• No need for a spotter.

Safe bench pressing entails using safety racks or a spotter to catch the bar if you falter during a rep or have an accident.

The chest press machine is a secure alternative if your gym lacks safety racks and you can’t get a spotter.

  • Reduce the starting weight.

The lightest barbell available in many gyms weighs 20 kg (45 lb). Very few people can start their bench press training with that kind of weight on day one.

On the other hand, chest press machines frequently let you increase the weight in smaller increments, going as light as a few kilograms or pounds.

  • More command.

Certain circumstances necessitate greater movement control. For instance, when you are recovering from an injury to your shoulder joint or pectoral muscles.

In this situation, the stability of the chest press can assist you in maintaining the desired movement path.

  • Basic drop sets.

Finally, performing drop sets is a cinch with the machine chest press. You don’t need to remove the weight pieces from the ends of the bar.

You probably won’t even have to get out of your chair. When you want to work your muscles to their maximum capacity in a short period, this makes things a lot easier.

Cons of using an Incline Hammer Strength Press:

  • One size doesn’t fit all.

Although most chest press machines allow for seat height and horizontal position adjustments, there isn’t much you can do if your body still doesn’t fit comfortably inside the machine.

Because you won’t be able to use good form and your joints and muscles won’t be loaded accurately, using an improperly fitted machine can increase your risk of injury.

  • No instruction in stabilization.

The stability of the chest press has a double-edged effect: while it allows you to concentrate more on your main muscles, it also makes it easier for your secondary, supporting, and stabilizing muscles (such as your rotator cuffs) to do their jobs.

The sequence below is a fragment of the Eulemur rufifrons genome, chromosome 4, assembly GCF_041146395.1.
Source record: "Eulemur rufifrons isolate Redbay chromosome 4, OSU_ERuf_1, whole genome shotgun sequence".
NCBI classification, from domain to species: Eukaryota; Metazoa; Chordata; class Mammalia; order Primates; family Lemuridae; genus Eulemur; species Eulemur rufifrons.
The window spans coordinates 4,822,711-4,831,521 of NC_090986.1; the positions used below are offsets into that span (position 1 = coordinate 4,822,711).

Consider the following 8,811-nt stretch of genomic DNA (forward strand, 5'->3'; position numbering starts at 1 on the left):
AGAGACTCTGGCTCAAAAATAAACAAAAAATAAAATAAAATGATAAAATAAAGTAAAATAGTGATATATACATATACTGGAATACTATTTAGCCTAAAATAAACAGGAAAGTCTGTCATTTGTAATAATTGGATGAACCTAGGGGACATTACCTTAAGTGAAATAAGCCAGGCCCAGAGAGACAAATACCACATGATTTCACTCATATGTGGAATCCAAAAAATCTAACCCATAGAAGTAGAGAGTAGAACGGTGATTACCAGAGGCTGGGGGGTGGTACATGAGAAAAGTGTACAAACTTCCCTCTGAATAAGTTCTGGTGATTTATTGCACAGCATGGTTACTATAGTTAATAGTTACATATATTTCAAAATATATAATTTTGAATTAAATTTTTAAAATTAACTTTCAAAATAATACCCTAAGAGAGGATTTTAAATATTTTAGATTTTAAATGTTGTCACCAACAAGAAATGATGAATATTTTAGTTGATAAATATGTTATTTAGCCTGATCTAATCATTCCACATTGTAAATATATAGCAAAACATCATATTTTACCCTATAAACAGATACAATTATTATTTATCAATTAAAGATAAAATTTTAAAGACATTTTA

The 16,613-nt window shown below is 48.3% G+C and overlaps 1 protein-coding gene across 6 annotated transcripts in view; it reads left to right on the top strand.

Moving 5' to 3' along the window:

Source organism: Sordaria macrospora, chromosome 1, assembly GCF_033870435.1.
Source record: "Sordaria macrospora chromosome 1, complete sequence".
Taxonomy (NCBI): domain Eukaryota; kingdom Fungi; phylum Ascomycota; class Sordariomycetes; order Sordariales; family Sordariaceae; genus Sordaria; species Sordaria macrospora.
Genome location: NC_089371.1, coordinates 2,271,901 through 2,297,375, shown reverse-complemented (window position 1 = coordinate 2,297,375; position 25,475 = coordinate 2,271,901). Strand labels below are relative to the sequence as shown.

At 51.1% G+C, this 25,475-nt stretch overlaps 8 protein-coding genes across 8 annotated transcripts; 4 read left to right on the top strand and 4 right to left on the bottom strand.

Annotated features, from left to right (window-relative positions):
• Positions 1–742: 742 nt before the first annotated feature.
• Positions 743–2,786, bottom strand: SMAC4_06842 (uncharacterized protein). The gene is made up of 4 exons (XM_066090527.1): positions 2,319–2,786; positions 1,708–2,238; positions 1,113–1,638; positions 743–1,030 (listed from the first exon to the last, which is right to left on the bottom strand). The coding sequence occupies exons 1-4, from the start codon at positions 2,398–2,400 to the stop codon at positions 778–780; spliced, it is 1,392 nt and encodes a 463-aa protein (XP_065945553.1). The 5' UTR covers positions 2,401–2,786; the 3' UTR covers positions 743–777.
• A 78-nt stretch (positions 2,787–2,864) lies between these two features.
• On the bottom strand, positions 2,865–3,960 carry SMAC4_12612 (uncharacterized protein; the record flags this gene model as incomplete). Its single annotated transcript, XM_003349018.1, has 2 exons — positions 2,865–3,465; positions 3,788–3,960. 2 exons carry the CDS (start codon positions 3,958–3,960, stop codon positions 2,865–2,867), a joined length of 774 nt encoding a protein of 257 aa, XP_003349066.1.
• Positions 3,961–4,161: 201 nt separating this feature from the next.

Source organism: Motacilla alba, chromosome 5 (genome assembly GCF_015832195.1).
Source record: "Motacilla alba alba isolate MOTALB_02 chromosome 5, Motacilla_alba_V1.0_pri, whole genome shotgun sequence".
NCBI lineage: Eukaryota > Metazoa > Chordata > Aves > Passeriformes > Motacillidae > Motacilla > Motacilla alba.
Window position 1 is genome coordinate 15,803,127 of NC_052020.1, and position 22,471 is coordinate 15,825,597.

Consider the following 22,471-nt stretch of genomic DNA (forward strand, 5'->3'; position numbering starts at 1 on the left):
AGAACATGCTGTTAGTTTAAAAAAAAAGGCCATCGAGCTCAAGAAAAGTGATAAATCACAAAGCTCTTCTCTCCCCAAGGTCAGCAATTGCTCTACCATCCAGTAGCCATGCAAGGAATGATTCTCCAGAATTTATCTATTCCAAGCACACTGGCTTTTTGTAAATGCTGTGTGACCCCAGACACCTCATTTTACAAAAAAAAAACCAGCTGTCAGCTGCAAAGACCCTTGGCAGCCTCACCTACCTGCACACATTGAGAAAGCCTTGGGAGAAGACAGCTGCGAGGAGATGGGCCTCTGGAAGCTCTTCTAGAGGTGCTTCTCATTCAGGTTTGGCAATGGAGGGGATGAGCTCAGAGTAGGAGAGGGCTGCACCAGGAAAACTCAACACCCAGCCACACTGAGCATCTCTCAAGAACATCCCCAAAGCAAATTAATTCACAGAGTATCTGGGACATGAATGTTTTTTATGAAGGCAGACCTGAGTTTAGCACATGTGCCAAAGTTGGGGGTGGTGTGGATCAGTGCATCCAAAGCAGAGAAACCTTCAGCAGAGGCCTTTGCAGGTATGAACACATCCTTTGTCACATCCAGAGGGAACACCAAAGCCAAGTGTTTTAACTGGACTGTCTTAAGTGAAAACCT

Depending on your objectives, this might not matter all that much to you, but it will eliminate some lifting or applying force to loose or unstable objects practice.

  • Interfere with shoulder training.

Because it engages more of the anterior deltoids (shoulders), if you train shoulders the next day or in the same training session, your performance may suffer.

Key points

  • Chest presses can be added to your routine two to three times per week.
  • Consider working with a spotter or a personal trainer if you’re new to weightlifting. They will assist you in getting started and will ensure that you are performing the exercise correctly.
  • To stay safe and avoid injury, perform the chest press with care and caution.
  • Speak to your doctor, if you have any injuries or medical conditions that may interfere with your routine.

What do you think?

Written by Dr. Ahmed

I am Dr. Ahmed (MBBS; FCPS Medicine), an Internist and a practicing physician. I am in the medical field for over fifteen years working in one of the busiest hospitals and writing medical posts for over 5 years.

I love my family, my profession, my blog, nature, hiking, and simple life. Read more about me, my family, and my qualifications